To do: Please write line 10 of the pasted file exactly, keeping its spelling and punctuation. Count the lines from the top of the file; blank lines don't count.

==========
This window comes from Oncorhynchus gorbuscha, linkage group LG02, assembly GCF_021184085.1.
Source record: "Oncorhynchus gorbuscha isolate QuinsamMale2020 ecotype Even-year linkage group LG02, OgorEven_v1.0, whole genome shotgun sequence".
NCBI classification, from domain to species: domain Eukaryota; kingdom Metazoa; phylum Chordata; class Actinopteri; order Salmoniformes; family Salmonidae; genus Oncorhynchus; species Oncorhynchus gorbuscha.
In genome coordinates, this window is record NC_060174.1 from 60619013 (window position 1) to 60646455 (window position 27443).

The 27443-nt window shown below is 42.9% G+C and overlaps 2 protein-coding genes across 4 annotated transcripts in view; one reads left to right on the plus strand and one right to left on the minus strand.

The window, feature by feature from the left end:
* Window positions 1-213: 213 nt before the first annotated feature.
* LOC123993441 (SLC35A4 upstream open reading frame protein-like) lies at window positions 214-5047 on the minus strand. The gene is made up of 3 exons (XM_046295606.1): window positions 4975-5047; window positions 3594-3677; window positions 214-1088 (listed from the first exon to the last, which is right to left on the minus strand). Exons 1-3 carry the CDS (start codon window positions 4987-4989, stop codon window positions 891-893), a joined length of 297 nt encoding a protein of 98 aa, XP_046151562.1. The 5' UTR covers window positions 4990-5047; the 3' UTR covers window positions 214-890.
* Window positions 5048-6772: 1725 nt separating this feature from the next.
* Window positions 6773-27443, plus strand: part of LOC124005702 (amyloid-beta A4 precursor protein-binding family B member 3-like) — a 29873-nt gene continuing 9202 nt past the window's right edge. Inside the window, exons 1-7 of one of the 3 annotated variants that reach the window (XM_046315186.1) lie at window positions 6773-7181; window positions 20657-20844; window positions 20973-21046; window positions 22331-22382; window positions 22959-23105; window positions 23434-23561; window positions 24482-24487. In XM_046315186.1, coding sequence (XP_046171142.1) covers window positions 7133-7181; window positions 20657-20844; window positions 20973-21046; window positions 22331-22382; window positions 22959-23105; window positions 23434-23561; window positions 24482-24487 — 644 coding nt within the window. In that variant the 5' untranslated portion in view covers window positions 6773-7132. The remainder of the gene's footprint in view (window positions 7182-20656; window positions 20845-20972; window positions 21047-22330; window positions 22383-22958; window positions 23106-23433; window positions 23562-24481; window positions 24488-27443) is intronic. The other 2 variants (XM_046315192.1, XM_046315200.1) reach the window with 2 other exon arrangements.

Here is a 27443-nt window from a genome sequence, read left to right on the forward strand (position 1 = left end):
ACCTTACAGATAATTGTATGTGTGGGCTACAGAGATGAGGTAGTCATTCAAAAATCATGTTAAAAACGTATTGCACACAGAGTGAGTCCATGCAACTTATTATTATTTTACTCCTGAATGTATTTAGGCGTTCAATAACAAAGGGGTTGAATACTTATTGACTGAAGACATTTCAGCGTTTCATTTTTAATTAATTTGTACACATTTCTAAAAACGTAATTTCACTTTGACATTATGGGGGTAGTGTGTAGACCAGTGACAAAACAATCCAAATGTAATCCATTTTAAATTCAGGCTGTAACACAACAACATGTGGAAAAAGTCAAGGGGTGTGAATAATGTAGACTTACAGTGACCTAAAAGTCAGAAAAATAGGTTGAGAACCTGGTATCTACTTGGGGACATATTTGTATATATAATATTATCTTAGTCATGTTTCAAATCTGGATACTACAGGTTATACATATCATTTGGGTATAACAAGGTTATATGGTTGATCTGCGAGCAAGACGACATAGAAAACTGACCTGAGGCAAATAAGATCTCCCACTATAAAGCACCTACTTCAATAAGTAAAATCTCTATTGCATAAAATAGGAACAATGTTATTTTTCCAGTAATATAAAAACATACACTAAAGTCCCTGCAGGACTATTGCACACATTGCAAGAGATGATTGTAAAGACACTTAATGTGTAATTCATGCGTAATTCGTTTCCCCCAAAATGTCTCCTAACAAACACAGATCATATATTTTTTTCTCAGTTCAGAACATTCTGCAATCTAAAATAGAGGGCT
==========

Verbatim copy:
* Window positions 6773-27443, plus strand: part of LOC124005702 (amyloid-beta A4 precursor protein-binding family B member 3-like) — a 29873-nt gene continuing 9202 nt past the window's right edge. Inside the window, exons 1-7 of one of the 3 annotated variants that reach the window (XM_046315186.1) lie at window positions 6773-7181; window positions 20657-20844; window positions 20973-21046; window positions 22331-22382; window positions 22959-23105; window positions 23434-23561; window positions 24482-24487. In XM_046315186.1, coding sequence (XP_046171142.1) covers window positions 7133-7181; window positions 20657-20844; window positions 20973-21046; window positions 22331-22382; window positions 22959-23105; window positions 23434-23561; window positions 24482-24487 — 644 coding nt within the window. In that variant the 5' untranslated portion in view covers window positions 6773-7132. The remainder of the gene's footprint in view (window positions 7182-20656; window positions 20845-20972; window positions 21047-22330; window positions 22383-22958; window positions 23106-23433; window positions 23562-24481; window positions 24488-27443) is intronic. The other 2 variants (XM_046315192.1, XM_046315200.1) reach the window with 2 other exon arrangements.